Introducing February’s Featured Therapist, Nicki Nathan, MFT

February 1, 2018

Every month, Council for Relationships highlights one of our staff therapists on the blog. February’s Featured Therapist Nicki Nathan, MFT, has a background in psychiatry and is a graduate of our Post Graduate Certificate Training Program. Check out the brief interview below to learn more about Nicki!


What is your background and why did you choose CFR?

My background is first as a doctor (trained at Kings College, London) and then as a psychiatrist (University of the Witwatersrand, South Africa). I enrolled in the Post-Graduate Program at Council for Relationships and trained as a Marriage and Family Therapist because I was intrigued by the idea of expanding my view of an individual to include their relationships, their family, their background, and their cultural context. I am interested in assessing interpersonal and relationship dynamics, and exploring alternatives to medication in the treatment of emotional problems.


What do you consider to be the goal of therapy?

The goals of therapy will vary enormously depending on the client. My first task in therapy is to work together with the client to try and verbalize goals. This can be challenging. Many clients come to therapy but are not clear on what they want to be different, or how things might be different. The clearer we can be about what our goals in therapy are, the better I can tailor the process and keep us on track. Goals may change during the course of therapy, so we can revisit this conversation as often as we need to.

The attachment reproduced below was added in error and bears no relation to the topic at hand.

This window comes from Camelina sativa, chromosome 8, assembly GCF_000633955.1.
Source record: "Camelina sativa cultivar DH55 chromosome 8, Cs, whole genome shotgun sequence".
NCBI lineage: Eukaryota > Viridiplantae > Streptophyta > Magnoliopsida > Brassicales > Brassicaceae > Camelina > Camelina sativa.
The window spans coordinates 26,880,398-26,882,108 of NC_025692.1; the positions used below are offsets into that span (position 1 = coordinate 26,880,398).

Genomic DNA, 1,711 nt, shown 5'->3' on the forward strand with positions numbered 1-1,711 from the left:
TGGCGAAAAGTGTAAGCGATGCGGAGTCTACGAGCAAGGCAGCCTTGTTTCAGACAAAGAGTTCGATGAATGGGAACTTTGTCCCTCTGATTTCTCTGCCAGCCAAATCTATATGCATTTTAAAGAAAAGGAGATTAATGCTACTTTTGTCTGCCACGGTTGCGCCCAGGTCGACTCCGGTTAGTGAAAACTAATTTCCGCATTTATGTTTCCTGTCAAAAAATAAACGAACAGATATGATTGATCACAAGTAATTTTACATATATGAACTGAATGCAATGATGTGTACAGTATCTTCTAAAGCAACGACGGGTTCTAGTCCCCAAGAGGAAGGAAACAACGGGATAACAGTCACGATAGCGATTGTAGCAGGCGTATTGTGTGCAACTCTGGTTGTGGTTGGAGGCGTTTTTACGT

Tell us a little about what makes you unique as a therapist and person.

Something unique about me is that having lived in several different countries, I have an interest and a comfort in working with diverse clients. I am particularly drawn to working with issues of migration, or separation from family, although most of my clients would not necessarily fit this description. My current favorite author, Chimamanda Ngozi Adichie, grew up in Nigeria, lived in Philadelphia, and set her most recent novel between Nigeria, London and the US. This experience resonates for me, and it encourages me to always look for the commonality of human experience instead of the differences that separate us.